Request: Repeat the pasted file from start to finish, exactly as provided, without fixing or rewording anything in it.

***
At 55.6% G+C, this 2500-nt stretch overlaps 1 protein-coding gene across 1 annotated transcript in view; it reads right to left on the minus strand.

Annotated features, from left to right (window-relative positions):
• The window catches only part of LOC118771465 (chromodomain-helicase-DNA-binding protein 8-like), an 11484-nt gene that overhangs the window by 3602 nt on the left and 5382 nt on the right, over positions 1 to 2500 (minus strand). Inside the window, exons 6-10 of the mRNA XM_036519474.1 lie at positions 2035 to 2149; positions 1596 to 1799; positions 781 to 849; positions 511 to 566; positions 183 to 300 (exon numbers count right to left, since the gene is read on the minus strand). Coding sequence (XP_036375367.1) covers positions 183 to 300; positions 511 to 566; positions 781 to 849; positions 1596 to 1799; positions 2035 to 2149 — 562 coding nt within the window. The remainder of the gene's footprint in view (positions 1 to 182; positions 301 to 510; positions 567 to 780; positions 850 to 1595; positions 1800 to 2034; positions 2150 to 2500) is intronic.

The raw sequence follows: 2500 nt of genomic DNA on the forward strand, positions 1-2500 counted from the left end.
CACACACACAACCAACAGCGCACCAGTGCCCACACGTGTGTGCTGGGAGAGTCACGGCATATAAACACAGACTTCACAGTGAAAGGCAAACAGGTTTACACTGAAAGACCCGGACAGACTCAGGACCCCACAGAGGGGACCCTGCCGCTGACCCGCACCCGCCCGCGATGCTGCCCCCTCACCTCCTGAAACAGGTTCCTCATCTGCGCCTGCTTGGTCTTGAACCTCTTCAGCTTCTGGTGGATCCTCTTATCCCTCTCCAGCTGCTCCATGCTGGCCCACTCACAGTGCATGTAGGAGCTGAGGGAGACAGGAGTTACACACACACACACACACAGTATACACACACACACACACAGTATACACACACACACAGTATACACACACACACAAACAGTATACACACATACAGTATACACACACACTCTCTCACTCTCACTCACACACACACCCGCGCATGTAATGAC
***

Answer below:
At 55.6% G+C, this 2500-nt stretch overlaps 1 protein-coding gene across 1 annotated transcript in view; it reads right to left on the minus strand.

Annotated features, from left to right (window-relative positions):
• The window catches only part of LOC118771465 (chromodomain-helicase-DNA-binding protein 8-like), an 11484-nt gene that overhangs the window by 3602 nt on the left and 5382 nt on the right, over positions 1 to 2500 (minus strand). Inside the window, exons 6-10 of the mRNA XM_036519474.1 lie at positions 2035 to 2149; positions 1596 to 1799; positions 781 to 849; positions 511 to 566; positions 183 to 300 (exon numbers count right to left, since the gene is read on the minus strand). Coding sequence (XP_036375367.1) covers positions 183 to 300; positions 511 to 566; positions 781 to 849; positions 1596 to 1799; positions 2035 to 2149 — 562 coding nt within the window. The remainder of the gene's footprint in view (positions 1 to 182; positions 301 to 510; positions 567 to 780; positions 850 to 1595; positions 1800 to 2034; positions 2150 to 2500) is intronic.

The raw sequence follows: 2500 nt of genomic DNA on the forward strand, positions 1-2500 counted from the left end.
CACACACACAACCAACAGCGCACCAGTGCCCACACGTGTGTGCTGGGAGAGTCACGGCATATAAACACAGACTTCACAGTGAAAGGCAAACAGGTTTACACTGAAAGACCCGGACAGACTCAGGACCCCACAGAGGGGACCCTGCCGCTGACCCGCACCCGCCCGCGATGCTGCCCCCTCACCTCCTGAAACAGGTTCCTCATCTGCGCCTGCTTGGTCTTGAACCTCTTCAGCTTCTGGTGGATCCTCTTATCCCTCTCCAGCTGCTCCATGCTGGCCCACTCACAGTGCATGTAGGAGCTGAGGGAGACAGGAGTTACACACACACACACACACAGTATACACACACACACACACAGTATACACACACACACAGTATACACACACACACAAACAGTATACACACATACAGTATACACACACACTCTCTCACTCTCACTCACACACACACCCGCGCATGTAATGAC